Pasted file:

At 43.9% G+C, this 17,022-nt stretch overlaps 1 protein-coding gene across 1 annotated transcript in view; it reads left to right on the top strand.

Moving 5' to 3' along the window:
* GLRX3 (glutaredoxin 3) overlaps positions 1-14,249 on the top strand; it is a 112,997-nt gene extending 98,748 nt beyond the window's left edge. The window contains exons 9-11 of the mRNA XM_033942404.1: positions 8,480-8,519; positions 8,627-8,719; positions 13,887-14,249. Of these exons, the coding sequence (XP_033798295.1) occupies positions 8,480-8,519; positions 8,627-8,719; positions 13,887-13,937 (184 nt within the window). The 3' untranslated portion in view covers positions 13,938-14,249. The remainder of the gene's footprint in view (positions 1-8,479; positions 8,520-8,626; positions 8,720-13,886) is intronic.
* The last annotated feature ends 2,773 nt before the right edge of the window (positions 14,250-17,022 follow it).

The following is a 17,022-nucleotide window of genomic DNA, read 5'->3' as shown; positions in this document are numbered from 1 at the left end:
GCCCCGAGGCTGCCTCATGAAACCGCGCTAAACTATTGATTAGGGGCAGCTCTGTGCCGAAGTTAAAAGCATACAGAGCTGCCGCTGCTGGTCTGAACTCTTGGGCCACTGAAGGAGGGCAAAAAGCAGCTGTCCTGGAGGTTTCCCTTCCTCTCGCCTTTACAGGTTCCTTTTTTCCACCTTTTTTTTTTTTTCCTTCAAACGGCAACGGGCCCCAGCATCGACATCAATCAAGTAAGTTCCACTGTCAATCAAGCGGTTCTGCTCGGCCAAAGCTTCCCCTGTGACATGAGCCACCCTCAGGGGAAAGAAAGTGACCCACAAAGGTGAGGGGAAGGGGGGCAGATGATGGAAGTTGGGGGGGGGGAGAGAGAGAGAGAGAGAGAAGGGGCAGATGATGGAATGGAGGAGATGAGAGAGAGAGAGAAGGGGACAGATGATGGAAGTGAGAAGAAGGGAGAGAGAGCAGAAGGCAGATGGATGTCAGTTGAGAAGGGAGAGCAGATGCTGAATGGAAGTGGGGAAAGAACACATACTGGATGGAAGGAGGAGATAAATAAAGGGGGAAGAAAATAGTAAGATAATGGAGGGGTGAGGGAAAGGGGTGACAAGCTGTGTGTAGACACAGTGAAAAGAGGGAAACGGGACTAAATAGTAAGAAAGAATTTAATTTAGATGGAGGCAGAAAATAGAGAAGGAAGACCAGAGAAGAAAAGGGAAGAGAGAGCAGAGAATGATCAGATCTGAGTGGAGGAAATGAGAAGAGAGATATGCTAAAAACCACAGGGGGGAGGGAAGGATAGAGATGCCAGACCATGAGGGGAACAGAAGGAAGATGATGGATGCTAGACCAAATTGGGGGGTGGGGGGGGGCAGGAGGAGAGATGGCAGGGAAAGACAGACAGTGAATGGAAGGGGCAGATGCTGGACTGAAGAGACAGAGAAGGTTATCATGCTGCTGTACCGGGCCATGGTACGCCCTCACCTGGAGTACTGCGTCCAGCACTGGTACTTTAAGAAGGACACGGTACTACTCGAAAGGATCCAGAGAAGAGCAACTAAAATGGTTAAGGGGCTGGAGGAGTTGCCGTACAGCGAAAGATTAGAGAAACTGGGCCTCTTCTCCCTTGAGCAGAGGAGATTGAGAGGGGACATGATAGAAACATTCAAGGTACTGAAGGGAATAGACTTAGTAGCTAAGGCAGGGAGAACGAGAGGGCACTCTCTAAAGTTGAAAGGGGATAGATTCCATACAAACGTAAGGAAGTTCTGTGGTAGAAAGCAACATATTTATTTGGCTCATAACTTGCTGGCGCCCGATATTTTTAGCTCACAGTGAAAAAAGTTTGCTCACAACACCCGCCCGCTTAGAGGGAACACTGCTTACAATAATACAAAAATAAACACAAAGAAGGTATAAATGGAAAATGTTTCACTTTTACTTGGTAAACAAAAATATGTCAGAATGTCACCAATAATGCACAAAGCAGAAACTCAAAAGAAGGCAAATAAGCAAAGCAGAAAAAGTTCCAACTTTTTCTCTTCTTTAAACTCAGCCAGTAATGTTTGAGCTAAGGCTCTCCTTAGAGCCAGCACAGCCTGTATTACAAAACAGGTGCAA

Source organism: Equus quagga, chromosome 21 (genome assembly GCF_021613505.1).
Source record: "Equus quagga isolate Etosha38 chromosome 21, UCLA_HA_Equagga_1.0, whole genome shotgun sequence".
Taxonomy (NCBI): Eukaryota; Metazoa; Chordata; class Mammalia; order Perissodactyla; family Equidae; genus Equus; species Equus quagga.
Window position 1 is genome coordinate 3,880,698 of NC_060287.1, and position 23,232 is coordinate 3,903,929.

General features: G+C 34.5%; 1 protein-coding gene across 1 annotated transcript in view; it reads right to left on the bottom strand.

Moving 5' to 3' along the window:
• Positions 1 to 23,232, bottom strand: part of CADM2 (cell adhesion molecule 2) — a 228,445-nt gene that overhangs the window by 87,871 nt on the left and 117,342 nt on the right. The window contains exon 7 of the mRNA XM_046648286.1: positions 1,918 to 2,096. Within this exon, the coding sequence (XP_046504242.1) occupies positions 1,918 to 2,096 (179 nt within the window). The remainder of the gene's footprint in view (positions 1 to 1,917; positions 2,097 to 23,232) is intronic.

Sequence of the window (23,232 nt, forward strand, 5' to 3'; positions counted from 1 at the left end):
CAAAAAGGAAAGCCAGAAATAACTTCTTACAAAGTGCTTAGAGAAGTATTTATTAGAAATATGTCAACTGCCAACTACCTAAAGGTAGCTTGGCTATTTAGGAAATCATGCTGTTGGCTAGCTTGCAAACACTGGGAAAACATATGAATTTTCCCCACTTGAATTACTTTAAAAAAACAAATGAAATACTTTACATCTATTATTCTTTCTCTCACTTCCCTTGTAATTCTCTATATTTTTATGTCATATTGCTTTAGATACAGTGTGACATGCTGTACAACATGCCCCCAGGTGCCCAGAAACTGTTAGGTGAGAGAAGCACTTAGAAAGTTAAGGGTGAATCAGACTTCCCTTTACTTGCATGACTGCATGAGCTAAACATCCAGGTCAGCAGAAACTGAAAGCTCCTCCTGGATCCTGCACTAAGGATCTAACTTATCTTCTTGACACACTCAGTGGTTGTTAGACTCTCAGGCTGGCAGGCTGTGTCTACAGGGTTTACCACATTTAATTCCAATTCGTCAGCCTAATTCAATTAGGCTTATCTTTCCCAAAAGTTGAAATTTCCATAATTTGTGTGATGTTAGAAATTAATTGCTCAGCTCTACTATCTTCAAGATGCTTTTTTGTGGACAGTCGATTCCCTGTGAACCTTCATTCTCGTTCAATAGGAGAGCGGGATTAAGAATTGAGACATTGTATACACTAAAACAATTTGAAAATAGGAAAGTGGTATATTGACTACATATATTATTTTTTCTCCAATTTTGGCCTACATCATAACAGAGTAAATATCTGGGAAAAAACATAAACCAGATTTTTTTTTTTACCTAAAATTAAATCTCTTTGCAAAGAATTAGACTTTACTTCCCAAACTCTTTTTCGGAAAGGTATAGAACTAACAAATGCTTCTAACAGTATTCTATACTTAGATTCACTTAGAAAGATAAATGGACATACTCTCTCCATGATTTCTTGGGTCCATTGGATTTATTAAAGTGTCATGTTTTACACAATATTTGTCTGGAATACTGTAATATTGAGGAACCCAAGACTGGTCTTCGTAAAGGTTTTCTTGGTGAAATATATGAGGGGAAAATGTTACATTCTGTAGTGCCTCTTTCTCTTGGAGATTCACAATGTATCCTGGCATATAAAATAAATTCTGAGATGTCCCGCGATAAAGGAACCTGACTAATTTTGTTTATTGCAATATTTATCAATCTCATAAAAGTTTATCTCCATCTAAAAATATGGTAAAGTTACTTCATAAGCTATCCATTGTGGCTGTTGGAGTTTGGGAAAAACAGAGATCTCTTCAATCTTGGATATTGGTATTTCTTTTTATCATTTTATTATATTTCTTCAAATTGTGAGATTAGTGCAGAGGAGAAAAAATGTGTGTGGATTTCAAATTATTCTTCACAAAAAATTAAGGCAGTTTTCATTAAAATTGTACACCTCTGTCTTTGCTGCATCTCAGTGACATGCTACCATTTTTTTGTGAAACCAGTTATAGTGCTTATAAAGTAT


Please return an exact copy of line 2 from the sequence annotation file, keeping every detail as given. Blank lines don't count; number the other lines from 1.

Moving 5' to 3' along the window: